When it comes to the yacht brokerage market, Florida has long been the major player in the United States, and 2014 was no different.
Nearly one in five boats sold in this country last year was sold in Florida, according to YachtWorld member brokers reporting in their proprietary database, SoldBoats.com. On top of that, close to 50 cents of every dollar paid for a brokerage boat involved a Florida yacht brokerage transaction. Florida brokers reported that they sold 5,776 boats in 2014 for $1.655 billion. That’s 19 percent of the 30,063 boats sold nationwide and a remarkable 46 percent of the total value.
As has been the norm in recent years, Florida sales were concentrated among larger boats and were more heavily power-oriented than in the rest of the United States. Of boats from 46 to 79 feet, more than a third were sold in Florida; the majority of all boat sales over 80 feet took place in the Sunshine State.
The total volume of brokerage sales in the United States was lower in 2014 than 2013 by 5 percent (see the February issue of Soundings Trade wOnly), and small-boat sales under 35 feet were down for the year by at least as much in Florida as elsewhere.
However, overall volume in the state was off by only 3 percent because brokerage sales volume was significantly higher among larger vessels. For example, among boats 36 to 45 feet, Florida brokers sold 111 more than the year before while the rest of the country was down by 124 boats. Among boats 56 to 79 feet, Florida sales were 15 percent higher, with 331 boats sold; total sales in the segment nationwide were 769 boats, only 6 percent better than the previous year.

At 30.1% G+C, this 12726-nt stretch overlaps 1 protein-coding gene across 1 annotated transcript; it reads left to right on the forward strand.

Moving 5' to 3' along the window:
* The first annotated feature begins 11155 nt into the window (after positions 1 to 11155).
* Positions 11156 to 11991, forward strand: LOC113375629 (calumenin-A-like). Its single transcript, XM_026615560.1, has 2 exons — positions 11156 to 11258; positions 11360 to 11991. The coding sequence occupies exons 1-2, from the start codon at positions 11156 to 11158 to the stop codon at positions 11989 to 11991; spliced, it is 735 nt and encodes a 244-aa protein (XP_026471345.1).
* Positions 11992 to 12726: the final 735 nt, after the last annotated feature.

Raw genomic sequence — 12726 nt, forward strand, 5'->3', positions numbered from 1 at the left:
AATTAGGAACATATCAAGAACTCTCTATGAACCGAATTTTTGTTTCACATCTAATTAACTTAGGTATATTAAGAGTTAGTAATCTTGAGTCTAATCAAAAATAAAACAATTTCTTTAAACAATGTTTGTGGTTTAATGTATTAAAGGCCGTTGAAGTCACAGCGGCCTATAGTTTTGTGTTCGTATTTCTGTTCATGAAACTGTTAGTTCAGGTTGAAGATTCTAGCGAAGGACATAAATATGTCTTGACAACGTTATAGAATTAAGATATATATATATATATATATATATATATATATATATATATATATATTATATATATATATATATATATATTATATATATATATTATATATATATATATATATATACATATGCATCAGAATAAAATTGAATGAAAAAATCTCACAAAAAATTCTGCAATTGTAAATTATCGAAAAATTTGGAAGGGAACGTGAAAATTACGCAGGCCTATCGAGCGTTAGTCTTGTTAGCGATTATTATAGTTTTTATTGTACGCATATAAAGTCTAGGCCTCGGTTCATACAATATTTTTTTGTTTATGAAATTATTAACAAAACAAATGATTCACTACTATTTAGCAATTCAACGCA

In those same two ranges, the average sold prices showed greater improvement in Florida, as well, rising by 6 percent, whereas in the United States as a whole, they were up only 2 to 3 percent. Average sold prices were also generally higher in Florida. Again using the example of boats 36 to 45 feet, the average sold price was $169,000 in Florida and $133,000 across the country.
In Florida and the rest of the country, even as sales increased in the 46- to 55-foot range, average sold prices were lower — by 5 percent in Florida and by 3 percent nationwide. The average sold price in this segment was still higher in Florida than nationally — $324,000, compared with $277,000.
The difference in sales volume and in average sold prices was even greater in the segment larger than 80 feet, demonstrating that the superyacht market inside and outside Florida is two different markets. In Florida, brokers sold 131 boats — eight more than in 2013 — and despite a large decline in the aggregate price obtained, from $1.129 billion to $746 million, the average sold price was still north of $5.5 million.
By comparison, brokers in the rest of the country sold 64 boats for $104 million, an average sold price of $1.6 million.
John Burnham is the editorial director of Dominion Marine Media.
This article originally appeared in the March 2014 issue.